As more and more people get vaccinated and we begin to return to busy schedules, it is important to remember to take time to plan for disasters.
The Pacific hurricane season begins this weekend, followed by the Atlantic hurricane season on June 1. As we enter the hurricane season, with climate change enhancing the possibility and frequency of hurricanes, it is more important than ever to be prepared.
One of the best things you can do to prepare for hurricane season is to get vaccinated! This helps protect you if you need to evacuate to a shelter or interact with local emergency personnel.
Here are some other simple steps you can take to prepare yourself and your family.
Know your Evacuation Route
Check with local officials about what shelter spaces are available this year. Don’t forget — coronavirus may have altered your community’s plans.
Have enough food, water and other supplies for every member of your family to last several days. Consider the unique needs of your family, such as supplies for pets or medication for seniors. Adding extra masks, soap, hand sanitizer, disinfecting wipes or general household cleaning supplies can help to protect you from COVID-19 when you evacuate to a shelter.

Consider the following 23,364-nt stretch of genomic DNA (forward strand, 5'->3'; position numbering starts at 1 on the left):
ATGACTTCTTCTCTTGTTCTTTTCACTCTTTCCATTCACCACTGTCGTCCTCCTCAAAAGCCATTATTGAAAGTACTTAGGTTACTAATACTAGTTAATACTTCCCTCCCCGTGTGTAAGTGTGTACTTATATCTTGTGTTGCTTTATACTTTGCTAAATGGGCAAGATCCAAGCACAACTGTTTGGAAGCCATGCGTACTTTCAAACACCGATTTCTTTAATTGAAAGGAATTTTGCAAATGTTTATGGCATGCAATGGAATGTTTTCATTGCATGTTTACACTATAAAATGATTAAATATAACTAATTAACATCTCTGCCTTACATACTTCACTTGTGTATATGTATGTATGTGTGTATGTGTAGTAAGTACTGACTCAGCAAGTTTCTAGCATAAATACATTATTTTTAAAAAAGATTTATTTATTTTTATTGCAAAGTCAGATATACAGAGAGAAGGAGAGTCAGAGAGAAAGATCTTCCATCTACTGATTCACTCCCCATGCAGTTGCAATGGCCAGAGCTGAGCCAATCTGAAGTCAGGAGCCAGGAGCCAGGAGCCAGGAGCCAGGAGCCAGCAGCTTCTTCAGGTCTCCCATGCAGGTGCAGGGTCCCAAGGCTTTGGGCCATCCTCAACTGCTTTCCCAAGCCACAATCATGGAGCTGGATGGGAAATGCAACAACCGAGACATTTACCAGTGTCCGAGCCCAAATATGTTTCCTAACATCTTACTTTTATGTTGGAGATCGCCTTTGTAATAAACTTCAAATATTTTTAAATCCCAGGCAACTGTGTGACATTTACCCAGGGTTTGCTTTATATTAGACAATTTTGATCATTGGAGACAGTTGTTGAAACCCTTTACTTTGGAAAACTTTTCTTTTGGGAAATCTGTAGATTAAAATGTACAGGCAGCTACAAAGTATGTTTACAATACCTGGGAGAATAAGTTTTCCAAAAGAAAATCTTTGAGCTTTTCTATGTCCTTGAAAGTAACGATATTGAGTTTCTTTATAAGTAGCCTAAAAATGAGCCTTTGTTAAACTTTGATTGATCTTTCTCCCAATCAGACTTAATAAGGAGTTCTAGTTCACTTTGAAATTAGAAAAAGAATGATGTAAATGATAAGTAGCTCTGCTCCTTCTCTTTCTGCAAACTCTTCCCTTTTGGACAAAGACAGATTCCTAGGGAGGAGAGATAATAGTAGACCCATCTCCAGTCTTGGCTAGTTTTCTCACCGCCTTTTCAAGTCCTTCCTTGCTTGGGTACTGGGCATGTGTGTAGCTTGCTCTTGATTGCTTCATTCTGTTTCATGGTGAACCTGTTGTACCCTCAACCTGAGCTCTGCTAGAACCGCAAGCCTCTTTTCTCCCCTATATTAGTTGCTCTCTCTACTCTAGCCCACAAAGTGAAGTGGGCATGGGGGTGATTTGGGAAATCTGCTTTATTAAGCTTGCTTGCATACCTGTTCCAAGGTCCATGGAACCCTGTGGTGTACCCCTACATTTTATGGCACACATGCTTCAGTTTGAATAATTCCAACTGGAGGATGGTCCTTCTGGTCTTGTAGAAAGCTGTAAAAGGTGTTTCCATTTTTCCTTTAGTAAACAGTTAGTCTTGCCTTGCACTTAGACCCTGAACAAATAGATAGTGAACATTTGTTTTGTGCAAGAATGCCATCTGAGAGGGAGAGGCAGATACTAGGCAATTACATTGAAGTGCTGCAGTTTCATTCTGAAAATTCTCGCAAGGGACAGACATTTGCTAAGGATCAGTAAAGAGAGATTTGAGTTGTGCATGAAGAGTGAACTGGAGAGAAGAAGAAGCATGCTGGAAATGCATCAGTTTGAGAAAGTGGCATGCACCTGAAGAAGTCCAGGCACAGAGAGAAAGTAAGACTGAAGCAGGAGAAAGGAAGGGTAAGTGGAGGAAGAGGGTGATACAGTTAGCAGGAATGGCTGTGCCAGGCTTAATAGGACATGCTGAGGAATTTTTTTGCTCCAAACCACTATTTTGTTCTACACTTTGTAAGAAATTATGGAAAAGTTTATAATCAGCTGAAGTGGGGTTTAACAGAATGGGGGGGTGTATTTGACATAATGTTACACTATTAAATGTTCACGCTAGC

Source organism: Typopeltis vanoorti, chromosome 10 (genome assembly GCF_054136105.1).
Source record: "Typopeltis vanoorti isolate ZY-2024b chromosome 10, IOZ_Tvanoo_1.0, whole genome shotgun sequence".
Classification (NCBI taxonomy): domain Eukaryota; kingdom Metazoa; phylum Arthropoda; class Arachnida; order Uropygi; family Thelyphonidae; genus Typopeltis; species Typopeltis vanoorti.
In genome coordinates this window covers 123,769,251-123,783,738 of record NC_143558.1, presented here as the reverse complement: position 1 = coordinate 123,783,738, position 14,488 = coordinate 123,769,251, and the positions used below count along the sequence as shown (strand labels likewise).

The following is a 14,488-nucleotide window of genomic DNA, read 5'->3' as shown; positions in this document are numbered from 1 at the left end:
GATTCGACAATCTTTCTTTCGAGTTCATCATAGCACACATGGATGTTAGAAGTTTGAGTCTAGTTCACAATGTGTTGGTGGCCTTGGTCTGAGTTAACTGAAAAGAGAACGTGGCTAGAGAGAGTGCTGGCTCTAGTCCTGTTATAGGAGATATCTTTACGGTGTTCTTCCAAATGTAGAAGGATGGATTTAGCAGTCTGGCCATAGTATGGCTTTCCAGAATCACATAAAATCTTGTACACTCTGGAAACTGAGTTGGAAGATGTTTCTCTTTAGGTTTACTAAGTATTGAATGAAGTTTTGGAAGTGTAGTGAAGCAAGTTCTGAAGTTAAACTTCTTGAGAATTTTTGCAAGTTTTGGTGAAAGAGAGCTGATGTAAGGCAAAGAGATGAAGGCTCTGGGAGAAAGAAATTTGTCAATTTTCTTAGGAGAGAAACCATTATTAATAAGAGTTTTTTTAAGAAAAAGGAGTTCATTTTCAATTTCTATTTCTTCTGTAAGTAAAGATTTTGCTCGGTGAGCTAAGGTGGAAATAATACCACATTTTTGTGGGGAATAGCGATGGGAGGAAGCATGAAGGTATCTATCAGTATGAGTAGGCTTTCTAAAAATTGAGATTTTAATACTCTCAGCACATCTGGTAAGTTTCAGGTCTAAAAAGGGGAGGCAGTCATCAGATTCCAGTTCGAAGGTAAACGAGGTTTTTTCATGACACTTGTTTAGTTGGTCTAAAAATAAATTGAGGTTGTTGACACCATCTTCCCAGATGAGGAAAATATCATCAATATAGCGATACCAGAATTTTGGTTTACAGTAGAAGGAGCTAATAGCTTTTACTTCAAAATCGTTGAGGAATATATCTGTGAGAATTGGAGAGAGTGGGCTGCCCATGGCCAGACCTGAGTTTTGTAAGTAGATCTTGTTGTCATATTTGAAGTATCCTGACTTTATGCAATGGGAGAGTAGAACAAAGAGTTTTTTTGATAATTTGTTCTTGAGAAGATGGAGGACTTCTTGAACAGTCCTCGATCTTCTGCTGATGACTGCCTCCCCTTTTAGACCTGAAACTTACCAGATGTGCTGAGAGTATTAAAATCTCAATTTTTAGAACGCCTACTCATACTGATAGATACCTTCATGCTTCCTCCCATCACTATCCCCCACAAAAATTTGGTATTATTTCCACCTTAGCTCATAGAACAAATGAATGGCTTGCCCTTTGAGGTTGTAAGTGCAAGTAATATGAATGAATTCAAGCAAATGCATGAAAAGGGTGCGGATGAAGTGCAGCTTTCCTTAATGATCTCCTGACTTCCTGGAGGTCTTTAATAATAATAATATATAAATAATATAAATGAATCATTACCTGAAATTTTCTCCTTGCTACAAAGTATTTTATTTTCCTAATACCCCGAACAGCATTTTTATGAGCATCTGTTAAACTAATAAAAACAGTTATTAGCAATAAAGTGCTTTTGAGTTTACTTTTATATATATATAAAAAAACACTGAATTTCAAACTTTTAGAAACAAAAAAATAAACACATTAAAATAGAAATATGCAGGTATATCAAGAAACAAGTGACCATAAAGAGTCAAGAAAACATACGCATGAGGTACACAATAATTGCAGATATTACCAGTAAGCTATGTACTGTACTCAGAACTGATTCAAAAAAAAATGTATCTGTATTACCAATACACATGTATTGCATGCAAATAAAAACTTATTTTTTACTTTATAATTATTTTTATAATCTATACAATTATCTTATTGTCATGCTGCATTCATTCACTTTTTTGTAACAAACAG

Make an Emergency Plan
Make sure everyone in your household knows and understands your hurricane plan. Don’t forget a plan for the office, daycare center, school and any other locations you frequent.
Plan with Disability in Mind
No two people are the same: each of us moves through, functions in and navigates the world differently. It is important to make your emergency plan based on what works best for you. Creating a support network or planning ahead with accessible transportation can ensure that you stay safe when disaster strikes. Visit Ready.gov/disability for more information on how to plan if, for example, you are blind, hard of hearing or have sensory disabilities.
Remember the Furry Members of Your Family
Pets need their own emergency plans and supply kits. Certain shelters won’t accept pets. Taking action in advance, such as seeking out shelters that DO accept pets, can make a difference. It’s also a good idea to plan with neighbors, friends or relatives to make sure that someone is available to care for or evacuate your pets if you are unable to do so.
Download the FEMA mobile app
Download the FEMA mobile app for disaster resources, weather alerts and safety tips. Available in English and Spanish, this app provides a customizable checklist of emergency supplies, maps of open shelters and recovery centers, disaster survival tips and weather alerts from the National Weather Service.
For more tips on how to prepare for disasters, visit Ready.gov.